South Africa remains on high alert for Coronavirus

Wednesday, January 29, 2020

South Africa remains on high alert for the Coronavirus, which has claimed the lives of 106 people in China.

Briefing the media on the country’s preparedness to detect, manage and contain any threat of the Coronavirus from entering the country, Health Minister Zweli Mkhize said the country stands ready should there be an outbreak.

“As the Department of Health, we wish to assure the public that South Africa is adequately prepared for active surveillance, early detection, isolation, case management, contact tracing and prevention of the onward spread of coronavirus,” Minister Mkhize said on Wednesday.

The Charlotte Maxeke, Steve Biko, and Tembisa hospitals are the three facilities that have been prepared to receive potential Coronavirus cases.

To date, South Africa has no reported or suspected cases of Coronavirus.

While research into the virus is ongoing, the disease is suspected to originate from animals but evidence suggests that it is spread by human to human contact.

On 31 December 2019, the China World Health Organization (WHO) office reported a cluster of pneumonia cases in Wuhan City, Hubei Province of China.

The cause was confirmed as a novel coronavirus (2019-nCoV).


According to the WHO, the incubation period is about two to 10 days, although some literature suggests 14 days.

“More evidence is needed to determine if asymptomatic patients are contagious, although preliminary evidence suggests that like Ebola, all the contacts reported were patients who had symptoms,” said the Minister.

Symptoms of novel coronavirus are fever and cough with a few patients presenting with difficulty in breathing and bilateral infiltrates on chest X-rays.

With a suspected case closer to South African shores in Zambia, the National Institute of Communicable Diseases (NICD) is closely monitoring the situation.

Travel advice

On Monday, South Africa published travel advice based on WHO recommendations that take into consideration all factors that determine the level of threat on a particular territory.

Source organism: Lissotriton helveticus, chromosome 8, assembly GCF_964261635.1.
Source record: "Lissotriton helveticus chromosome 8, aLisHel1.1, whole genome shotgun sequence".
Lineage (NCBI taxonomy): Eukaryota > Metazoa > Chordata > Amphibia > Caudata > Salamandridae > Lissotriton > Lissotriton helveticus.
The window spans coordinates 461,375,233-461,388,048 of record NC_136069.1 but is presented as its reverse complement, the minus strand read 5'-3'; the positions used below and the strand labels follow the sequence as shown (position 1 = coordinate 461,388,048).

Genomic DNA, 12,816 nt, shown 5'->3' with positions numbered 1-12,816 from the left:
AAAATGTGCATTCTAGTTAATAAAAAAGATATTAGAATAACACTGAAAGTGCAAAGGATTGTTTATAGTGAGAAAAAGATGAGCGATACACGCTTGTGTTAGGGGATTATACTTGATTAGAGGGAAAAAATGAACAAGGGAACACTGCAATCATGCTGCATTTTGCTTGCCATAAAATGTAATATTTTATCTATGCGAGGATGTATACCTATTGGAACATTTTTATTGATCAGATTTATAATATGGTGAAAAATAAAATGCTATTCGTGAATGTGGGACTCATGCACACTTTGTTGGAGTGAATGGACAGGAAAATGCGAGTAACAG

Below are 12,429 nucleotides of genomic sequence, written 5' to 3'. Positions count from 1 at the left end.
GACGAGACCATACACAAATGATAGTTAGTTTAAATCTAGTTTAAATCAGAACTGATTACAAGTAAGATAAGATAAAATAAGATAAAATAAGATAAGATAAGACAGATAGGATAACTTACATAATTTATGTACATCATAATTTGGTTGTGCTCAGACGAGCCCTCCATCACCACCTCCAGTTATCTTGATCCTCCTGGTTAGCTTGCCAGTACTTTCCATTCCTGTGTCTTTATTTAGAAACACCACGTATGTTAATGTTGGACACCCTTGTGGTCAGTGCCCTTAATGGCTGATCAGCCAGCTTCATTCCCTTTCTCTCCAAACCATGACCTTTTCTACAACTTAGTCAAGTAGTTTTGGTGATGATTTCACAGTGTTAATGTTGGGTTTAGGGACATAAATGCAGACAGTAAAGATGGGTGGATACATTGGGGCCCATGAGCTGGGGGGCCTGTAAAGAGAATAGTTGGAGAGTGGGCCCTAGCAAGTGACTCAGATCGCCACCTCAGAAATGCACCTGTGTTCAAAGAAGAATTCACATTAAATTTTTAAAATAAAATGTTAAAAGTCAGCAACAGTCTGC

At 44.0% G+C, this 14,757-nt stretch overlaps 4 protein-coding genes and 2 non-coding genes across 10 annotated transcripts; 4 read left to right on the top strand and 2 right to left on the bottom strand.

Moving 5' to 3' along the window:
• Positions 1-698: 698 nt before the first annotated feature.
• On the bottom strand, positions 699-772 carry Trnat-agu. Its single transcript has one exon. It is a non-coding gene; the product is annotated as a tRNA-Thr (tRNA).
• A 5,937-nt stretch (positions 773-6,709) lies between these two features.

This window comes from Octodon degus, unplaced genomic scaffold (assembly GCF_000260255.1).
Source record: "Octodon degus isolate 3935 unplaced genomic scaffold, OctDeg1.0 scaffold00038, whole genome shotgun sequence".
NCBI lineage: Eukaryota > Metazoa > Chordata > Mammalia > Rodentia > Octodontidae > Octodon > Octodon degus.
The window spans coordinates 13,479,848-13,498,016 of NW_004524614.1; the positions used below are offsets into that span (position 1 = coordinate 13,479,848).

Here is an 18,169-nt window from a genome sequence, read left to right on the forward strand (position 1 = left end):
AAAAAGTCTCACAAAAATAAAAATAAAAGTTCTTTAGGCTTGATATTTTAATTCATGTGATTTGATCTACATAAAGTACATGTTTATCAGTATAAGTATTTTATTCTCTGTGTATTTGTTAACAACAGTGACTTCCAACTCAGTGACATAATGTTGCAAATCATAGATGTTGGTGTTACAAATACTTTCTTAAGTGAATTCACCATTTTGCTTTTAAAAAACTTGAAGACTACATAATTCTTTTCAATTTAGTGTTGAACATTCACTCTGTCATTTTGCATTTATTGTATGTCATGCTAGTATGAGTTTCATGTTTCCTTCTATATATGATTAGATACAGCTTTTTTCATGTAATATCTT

“The guidelines have not recommended any restrictions on travel or trade but it has recommended that non-essential travel to Wuhan city or Hubei Province, should be avoided or postponed. Prospective travellers can monitor the situation and plan their travel accordingly,” the Minister said.

Wuhan City is currently under quarantine with five million citizens evacuated from the city. Chinese authorities have closed all public transport entering and leaving Wuhan and other areas in Hubei Province.

Response teams

In response to the outbreak, South Africa has put measures in place to respond to potential cases.

A hotline has been set up at NICD to field questions from clinicians. South Africa has also developed and distributed clinical guidelines and case definitions to nurses and doctors, which include information on how to diagnose and respond to a possible 2019-nCoV case. 

Provinces have activated outbreak response teams while the screening of returning travellers from China have been intensified.

Port health officials routinely conducted thermal screening.

“As a department, it is standard procedure to monitor emergent outbreaks and we are currently tracking a plethora of pathogens that include those viruses of pandemic potential like H5-N1 and we therefore wish to reassure that Coronavirus is no exception,” said Mkhize.

An emergency committee meeting convened on Wednesday, 22 January, by the WHO concluded that although developments in China were concerning, it is still too early to declare a public health emergency of international concern. –